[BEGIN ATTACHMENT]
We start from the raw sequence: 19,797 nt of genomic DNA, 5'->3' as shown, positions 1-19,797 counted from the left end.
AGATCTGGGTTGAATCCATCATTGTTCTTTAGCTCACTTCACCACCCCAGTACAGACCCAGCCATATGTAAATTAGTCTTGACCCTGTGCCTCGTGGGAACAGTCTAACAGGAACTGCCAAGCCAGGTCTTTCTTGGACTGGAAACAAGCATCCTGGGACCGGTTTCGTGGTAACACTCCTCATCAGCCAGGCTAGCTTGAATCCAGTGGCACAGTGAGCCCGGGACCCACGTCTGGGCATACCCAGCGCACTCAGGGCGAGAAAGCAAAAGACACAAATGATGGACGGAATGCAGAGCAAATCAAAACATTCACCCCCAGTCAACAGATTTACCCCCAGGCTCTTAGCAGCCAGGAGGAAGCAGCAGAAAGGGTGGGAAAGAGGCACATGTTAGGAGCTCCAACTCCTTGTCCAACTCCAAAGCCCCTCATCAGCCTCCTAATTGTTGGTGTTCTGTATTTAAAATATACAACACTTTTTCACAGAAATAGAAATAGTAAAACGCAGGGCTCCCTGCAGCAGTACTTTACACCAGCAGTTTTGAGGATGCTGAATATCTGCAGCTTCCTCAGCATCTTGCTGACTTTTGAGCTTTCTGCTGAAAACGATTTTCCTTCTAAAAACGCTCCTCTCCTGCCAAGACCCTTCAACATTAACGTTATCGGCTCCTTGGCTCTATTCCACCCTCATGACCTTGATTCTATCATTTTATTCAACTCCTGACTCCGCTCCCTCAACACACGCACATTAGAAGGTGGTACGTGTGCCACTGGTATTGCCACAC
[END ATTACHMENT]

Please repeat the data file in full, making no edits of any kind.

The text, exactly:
We start from the raw sequence: 19,797 nt of genomic DNA, 5'->3' as shown, positions 1-19,797 counted from the left end.
AGATCTGGGTTGAATCCATCATTGTTCTTTAGCTCACTTCACCACCCCAGTACAGACCCAGCCATATGTAAATTAGTCTTGACCCTGTGCCTCGTGGGAACAGTCTAACAGGAACTGCCAAGCCAGGTCTTTCTTGGACTGGAAACAAGCATCCTGGGACCGGTTTCGTGGTAACACTCCTCATCAGCCAGGCTAGCTTGAATCCAGTGGCACAGTGAGCCCGGGACCCACGTCTGGGCATACCCAGCGCACTCAGGGCGAGAAAGCAAAAGACACAAATGATGGACGGAATGCAGAGCAAATCAAAACATTCACCCCCAGTCAACAGATTTACCCCCAGGCTCTTAGCAGCCAGGAGGAAGCAGCAGAAAGGGTGGGAAAGAGGCACATGTTAGGAGCTCCAACTCCTTGTCCAACTCCAAAGCCCCTCATCAGCCTCCTAATTGTTGGTGTTCTGTATTTAAAATATACAACACTTTTTCACAGAAATAGAAATAGTAAAACGCAGGGCTCCCTGCAGCAGTACTTTACACCAGCAGTTTTGAGGATGCTGAATATCTGCAGCTTCCTCAGCATCTTGCTGACTTTTGAGCTTTCTGCTGAAAACGATTTTCCTTCTAAAAACGCTCCTCTCCTGCCAAGACCCTTCAACATTAACGTTATCGGCTCCTTGGCTCTATTCCACCCTCATGACCTTGATTCTATCATTTTATTCAACTCCTGACTCCGCTCCCTCAACACACGCACATTAGAAGGTGGTACGTGTGCCACTGGTATTGCCACAC